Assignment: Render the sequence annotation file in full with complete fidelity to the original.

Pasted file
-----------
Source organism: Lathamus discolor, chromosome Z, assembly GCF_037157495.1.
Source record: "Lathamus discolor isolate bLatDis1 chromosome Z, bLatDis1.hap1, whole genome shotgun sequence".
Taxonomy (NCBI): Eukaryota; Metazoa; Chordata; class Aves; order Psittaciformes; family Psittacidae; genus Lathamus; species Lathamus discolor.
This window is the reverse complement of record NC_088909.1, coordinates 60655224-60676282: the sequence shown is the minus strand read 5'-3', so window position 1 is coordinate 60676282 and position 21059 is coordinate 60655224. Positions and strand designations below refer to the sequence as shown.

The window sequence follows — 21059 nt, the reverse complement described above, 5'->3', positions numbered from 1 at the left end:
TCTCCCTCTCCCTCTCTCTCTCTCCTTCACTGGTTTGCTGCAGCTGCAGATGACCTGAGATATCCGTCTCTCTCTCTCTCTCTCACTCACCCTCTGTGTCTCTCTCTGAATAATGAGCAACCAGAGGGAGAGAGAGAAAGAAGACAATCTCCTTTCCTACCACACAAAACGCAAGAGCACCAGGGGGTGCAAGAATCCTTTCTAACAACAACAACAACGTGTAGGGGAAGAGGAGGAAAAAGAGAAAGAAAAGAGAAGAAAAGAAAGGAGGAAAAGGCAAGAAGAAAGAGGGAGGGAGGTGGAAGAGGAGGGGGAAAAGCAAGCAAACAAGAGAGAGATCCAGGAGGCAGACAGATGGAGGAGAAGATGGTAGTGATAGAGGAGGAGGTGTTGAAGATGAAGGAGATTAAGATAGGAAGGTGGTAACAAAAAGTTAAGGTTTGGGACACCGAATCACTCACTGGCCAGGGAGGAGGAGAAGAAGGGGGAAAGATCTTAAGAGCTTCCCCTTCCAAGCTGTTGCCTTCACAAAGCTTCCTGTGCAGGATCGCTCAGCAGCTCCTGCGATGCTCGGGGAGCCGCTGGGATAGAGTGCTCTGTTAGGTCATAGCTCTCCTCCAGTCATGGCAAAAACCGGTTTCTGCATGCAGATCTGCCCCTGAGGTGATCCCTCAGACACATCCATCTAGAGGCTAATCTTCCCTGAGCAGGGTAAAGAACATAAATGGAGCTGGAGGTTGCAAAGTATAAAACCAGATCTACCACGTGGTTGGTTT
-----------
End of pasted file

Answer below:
Source organism: Lathamus discolor, chromosome Z, assembly GCF_037157495.1.
Source record: "Lathamus discolor isolate bLatDis1 chromosome Z, bLatDis1.hap1, whole genome shotgun sequence".
Taxonomy (NCBI): Eukaryota; Metazoa; Chordata; class Aves; order Psittaciformes; family Psittacidae; genus Lathamus; species Lathamus discolor.
This window is the reverse complement of record NC_088909.1, coordinates 60655224-60676282: the sequence shown is the minus strand read 5'-3', so window position 1 is coordinate 60676282 and position 21059 is coordinate 60655224. Positions and strand designations below refer to the sequence as shown.

The window sequence follows — 21059 nt, the reverse complement described above, 5'->3', positions numbered from 1 at the left end:
TCTCCCTCTCCCTCTCTCTCTCTCCTTCACTGGTTTGCTGCAGCTGCAGATGACCTGAGATATCCGTCTCTCTCTCTCTCTCTCACTCACCCTCTGTGTCTCTCTCTGAATAATGAGCAACCAGAGGGAGAGAGAGAAAGAAGACAATCTCCTTTCCTACCACACAAAACGCAAGAGCACCAGGGGGTGCAAGAATCCTTTCTAACAACAACAACAACGTGTAGGGGAAGAGGAGGAAAAAGAGAAAGAAAAGAGAAGAAAAGAAAGGAGGAAAAGGCAAGAAGAAAGAGGGAGGGAGGTGGAAGAGGAGGGGGAAAAGCAAGCAAACAAGAGAGAGATCCAGGAGGCAGACAGATGGAGGAGAAGATGGTAGTGATAGAGGAGGAGGTGTTGAAGATGAAGGAGATTAAGATAGGAAGGTGGTAACAAAAAGTTAAGGTTTGGGACACCGAATCACTCACTGGCCAGGGAGGAGGAGAAGAAGGGGGAAAGATCTTAAGAGCTTCCCCTTCCAAGCTGTTGCCTTCACAAAGCTTCCTGTGCAGGATCGCTCAGCAGCTCCTGCGATGCTCGGGGAGCCGCTGGGATAGAGTGCTCTGTTAGGTCATAGCTCTCCTCCAGTCATGGCAAAAACCGGTTTCTGCATGCAGATCTGCCCCTGAGGTGATCCCTCAGACACATCCATCTAGAGGCTAATCTTCCCTGAGCAGGGTAAAGAACATAAATGGAGCTGGAGGTTGCAAAGTATAAAACCAGATCTACCACGTGGTTGGTTT